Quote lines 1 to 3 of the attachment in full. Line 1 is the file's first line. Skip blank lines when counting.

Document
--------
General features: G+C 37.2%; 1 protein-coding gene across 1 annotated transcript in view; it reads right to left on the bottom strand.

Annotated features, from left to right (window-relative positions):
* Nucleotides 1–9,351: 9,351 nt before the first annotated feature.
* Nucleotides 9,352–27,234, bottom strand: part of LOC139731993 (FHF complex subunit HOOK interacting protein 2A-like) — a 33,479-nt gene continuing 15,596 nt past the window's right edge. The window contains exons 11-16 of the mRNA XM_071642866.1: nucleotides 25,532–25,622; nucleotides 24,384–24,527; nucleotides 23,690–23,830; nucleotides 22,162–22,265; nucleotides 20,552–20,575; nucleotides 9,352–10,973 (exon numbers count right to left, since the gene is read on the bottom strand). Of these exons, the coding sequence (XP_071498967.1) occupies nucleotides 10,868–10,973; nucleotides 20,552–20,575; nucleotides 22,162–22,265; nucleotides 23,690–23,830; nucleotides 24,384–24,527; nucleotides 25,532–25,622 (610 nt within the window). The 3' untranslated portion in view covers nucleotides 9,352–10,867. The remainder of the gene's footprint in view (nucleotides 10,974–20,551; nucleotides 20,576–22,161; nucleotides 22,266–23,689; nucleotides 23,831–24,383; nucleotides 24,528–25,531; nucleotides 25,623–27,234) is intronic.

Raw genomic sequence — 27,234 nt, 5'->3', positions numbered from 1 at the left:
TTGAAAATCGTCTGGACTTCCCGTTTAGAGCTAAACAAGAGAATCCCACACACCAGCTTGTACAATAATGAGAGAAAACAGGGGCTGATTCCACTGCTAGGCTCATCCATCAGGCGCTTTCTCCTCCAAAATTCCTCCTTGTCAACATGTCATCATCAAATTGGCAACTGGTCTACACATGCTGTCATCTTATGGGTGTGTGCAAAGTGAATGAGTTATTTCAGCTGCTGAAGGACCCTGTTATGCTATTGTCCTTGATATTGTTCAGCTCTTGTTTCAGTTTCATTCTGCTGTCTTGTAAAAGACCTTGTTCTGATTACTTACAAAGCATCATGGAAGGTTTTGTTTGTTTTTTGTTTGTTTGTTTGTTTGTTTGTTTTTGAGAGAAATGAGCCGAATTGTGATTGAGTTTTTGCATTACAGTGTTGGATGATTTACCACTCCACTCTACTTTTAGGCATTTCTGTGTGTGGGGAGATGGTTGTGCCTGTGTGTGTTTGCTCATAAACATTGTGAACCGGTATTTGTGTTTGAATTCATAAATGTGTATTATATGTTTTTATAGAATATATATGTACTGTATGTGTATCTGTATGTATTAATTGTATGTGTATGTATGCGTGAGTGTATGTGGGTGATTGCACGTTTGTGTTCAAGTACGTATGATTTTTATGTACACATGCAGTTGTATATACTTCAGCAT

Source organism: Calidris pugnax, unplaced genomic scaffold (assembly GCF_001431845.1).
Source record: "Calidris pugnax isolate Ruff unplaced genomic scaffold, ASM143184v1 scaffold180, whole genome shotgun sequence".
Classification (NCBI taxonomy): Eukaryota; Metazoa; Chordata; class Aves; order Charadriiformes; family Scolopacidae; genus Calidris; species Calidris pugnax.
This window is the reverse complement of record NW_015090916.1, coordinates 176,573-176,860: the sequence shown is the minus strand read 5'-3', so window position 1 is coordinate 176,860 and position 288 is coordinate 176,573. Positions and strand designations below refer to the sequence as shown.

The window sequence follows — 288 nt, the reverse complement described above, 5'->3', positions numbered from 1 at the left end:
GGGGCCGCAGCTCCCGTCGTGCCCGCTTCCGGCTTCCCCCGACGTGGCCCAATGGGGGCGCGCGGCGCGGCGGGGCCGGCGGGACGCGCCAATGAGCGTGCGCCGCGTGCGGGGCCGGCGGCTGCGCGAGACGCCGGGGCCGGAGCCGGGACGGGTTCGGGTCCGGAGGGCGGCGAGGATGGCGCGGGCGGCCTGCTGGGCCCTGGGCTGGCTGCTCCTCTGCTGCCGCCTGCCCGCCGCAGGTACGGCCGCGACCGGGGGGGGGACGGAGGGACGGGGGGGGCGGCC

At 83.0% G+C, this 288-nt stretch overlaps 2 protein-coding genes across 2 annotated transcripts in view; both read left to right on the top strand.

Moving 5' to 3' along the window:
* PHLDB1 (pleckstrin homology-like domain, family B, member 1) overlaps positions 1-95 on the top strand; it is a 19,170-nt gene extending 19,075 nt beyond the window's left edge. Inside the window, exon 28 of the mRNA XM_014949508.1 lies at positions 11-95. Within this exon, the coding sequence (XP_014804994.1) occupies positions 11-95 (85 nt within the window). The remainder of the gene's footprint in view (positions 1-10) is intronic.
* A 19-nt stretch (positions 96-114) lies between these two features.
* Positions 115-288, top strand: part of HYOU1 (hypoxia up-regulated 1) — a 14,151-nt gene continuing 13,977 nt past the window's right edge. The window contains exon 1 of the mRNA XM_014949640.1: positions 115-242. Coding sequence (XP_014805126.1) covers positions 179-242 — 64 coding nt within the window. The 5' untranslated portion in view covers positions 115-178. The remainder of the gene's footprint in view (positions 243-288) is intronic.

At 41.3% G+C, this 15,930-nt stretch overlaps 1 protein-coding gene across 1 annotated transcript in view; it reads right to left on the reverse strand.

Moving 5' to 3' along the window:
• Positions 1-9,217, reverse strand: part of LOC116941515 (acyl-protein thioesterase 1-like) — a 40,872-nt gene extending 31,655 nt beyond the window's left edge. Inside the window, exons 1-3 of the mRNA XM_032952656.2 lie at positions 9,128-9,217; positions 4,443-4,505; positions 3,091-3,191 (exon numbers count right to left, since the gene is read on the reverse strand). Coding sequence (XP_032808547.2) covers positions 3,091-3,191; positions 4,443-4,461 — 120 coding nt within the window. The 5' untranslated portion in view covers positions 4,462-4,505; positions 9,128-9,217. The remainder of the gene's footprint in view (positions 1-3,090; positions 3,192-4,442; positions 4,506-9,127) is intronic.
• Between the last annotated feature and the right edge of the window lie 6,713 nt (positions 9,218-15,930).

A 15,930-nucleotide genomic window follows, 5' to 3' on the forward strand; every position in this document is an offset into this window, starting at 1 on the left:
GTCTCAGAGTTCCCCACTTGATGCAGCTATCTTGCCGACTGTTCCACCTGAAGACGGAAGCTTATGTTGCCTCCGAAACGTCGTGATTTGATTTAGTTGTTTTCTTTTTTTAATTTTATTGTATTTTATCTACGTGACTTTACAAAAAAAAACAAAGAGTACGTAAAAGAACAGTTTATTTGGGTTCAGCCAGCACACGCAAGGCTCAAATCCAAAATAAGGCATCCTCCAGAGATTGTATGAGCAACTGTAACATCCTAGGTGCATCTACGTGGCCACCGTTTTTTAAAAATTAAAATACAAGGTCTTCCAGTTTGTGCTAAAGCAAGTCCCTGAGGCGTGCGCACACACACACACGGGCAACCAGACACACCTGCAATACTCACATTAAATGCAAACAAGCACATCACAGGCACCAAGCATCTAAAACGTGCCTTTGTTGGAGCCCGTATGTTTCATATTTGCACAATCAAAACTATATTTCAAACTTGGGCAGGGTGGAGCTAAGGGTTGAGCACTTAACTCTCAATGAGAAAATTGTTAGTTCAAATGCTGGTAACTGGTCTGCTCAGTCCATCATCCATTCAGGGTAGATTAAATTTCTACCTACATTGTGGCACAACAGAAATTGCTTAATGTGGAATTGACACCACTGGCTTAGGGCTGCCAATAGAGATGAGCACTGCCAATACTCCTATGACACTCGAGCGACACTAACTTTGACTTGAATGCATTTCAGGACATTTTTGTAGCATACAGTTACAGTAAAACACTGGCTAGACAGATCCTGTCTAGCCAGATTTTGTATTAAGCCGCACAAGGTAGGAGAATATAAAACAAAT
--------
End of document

General features: G+C 37.2%; 1 protein-coding gene across 1 annotated transcript in view; it reads right to left on the bottom strand.

Annotated features, from left to right (window-relative positions):
* Nucleotides 1–9,351: 9,351 nt before the first annotated feature.